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There are a number of “tricks of the trade” commonly used by rogainers and orienteers, that are useful when bushwalking or ski touring too.
Bushwalkers use handrails most of the time because most bushwalking takes place on tracks. A track is an example of a handrail.
Tracks aside, when off-track walking, navigators are always on the lookout for handrails because they usually make for easier navigation. A handrail is a definite linear feature such as a well-defined spur or ridge, a fenceline, a creek or river or a coastline, which is, or is roughly aligned with the intended route.
If the handrail is offset to one side and not exactly in the right direction it still may be worth detouring to, especially if it makes the going easier. Creeks or gullies as handrails must be assessed on their individual merits, as often they are not easy going. It may be possible, however, to travel parallel to them, just out of the denser scrub or just off the steepest ground.
Aiming off (intentional error)
Aiming off is a technique used to find an objective on a linear feature such as a river, mountain ridge, coastline, track, etc, that is being approached from the side.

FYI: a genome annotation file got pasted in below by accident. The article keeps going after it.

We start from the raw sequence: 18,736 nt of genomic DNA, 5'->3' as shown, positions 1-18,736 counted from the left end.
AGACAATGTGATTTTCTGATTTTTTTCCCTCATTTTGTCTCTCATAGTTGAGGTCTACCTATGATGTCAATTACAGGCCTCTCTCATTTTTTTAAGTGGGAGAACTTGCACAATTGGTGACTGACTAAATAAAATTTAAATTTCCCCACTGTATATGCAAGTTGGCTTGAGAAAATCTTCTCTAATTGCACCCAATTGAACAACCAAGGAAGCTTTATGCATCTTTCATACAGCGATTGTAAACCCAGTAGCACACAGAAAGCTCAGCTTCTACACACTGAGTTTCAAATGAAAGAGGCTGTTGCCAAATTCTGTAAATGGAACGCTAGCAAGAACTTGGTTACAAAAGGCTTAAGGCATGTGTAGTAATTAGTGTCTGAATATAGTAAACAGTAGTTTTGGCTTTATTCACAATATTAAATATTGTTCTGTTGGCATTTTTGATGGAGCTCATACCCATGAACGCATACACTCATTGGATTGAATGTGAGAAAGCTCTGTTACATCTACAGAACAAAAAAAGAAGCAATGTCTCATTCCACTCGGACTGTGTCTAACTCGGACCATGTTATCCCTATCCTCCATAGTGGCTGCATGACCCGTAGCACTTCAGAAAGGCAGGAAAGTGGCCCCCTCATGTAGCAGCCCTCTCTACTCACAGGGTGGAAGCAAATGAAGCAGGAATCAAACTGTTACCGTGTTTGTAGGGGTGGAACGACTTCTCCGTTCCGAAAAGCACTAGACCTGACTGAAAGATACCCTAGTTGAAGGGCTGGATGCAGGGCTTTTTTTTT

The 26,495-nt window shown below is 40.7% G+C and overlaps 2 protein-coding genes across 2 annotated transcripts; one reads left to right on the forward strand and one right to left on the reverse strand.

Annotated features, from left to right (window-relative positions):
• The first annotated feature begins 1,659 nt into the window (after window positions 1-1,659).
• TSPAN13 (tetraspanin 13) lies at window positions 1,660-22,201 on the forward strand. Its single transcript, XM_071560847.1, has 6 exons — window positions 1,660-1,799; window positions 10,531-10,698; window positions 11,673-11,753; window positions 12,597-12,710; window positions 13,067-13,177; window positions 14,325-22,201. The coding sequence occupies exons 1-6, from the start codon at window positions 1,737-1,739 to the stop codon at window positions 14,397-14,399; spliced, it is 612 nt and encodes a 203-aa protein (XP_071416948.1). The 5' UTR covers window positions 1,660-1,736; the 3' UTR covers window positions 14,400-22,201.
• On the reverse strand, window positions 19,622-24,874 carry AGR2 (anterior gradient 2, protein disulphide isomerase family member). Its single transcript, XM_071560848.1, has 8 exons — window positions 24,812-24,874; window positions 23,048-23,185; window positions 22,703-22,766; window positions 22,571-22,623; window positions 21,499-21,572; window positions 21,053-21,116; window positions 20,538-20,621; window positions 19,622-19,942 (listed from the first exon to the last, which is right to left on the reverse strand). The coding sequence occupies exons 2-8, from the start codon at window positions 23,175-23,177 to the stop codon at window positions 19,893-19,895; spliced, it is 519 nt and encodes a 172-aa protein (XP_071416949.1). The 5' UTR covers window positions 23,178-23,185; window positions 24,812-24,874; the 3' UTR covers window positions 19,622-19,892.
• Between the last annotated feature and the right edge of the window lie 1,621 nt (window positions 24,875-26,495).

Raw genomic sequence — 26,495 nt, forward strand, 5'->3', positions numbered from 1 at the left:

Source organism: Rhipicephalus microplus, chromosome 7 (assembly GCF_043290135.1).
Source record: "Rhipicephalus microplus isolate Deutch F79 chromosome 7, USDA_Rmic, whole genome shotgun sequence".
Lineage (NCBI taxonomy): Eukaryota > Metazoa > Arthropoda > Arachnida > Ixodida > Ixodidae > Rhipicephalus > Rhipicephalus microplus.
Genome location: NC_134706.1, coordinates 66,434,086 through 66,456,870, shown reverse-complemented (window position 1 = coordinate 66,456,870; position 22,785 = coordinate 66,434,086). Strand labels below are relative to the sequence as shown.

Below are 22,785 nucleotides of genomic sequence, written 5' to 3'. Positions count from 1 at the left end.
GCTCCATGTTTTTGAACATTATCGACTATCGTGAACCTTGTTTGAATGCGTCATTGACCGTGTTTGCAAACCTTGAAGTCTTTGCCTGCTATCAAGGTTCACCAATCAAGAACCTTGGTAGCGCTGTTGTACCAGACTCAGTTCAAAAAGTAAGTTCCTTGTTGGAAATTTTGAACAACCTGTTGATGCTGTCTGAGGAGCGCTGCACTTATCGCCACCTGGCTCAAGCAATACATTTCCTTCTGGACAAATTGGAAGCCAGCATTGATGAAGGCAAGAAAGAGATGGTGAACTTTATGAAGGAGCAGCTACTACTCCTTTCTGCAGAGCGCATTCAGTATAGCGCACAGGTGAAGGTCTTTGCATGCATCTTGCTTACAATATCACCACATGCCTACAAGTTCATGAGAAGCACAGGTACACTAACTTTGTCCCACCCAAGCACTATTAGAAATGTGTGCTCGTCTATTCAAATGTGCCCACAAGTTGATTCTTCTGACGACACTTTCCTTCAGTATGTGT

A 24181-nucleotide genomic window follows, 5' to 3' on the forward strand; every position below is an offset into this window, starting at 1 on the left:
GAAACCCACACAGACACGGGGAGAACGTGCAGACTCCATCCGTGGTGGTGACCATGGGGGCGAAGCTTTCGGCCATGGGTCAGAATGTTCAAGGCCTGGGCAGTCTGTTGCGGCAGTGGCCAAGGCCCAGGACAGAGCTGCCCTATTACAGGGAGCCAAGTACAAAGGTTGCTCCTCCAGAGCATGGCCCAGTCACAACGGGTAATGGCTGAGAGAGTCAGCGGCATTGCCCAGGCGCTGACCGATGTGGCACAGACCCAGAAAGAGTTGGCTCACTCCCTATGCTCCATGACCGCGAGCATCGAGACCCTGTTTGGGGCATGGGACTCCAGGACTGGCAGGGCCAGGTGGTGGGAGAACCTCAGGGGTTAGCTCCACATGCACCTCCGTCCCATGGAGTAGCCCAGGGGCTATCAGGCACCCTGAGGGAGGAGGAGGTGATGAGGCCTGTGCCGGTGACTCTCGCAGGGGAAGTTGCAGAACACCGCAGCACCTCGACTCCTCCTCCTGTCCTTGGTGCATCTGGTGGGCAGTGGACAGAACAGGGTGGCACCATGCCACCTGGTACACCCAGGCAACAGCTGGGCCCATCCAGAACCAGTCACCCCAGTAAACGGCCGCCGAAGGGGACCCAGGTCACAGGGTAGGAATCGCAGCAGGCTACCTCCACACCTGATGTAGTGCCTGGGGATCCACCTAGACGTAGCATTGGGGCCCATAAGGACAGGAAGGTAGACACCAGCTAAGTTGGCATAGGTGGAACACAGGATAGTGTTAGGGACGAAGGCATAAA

The navigator deliberately sets a bearing or choses a route that is calculated to reach the river, track or ridge to the right or left of the objective. Thus when the linear feature is reached, there is no doubt as to which way to turn to reach the objective. For example, if aiming off to the right, the group needs to turn left when the linear feature is reached.
The amount of aiming off will depend on a number of factors, but as a guide for average conditions and distances, 10° could be added to or subtracted from the bearing to the objective. The longer the distance over which aiming off will be carried out, the smaller the aiming difference can be provided the bearing can be walked reasonably accurately.
An attack point is a feature which is near the objective, but much easier to find. For example, if the destination is a hut in a forest, a definite creek junction or nearby prominent knoll is chosen. First navigate to the easier to locate junction or knoll, and once there the hut will be much closer and hence easier to find, say by a compass bearing.
Catching features are prominent features which are beyond the objective and should always be noted where they exist. For example, if aiming for a campsite or hut, beyond it may be an area of open private property, or a bitumen road, or a river, or a large lake. If the catching feature is reached it is a clear indication of an overshoot. Obvious catching features will not always be present, but they can be manufactured, e.g. the bearing on some prominent nearby peak.
These a prominent features along a route, that can be noted and ticked off as they are passed or crossed. Examples would be a summit, a deep saddle, a creek crossing, a road.
When walking on a compass bearing, it is usually desirable to dodge around obstacles such as patches of thick scrub or fallen timber to make the best use of open going and then re-position to the original course within a short distance.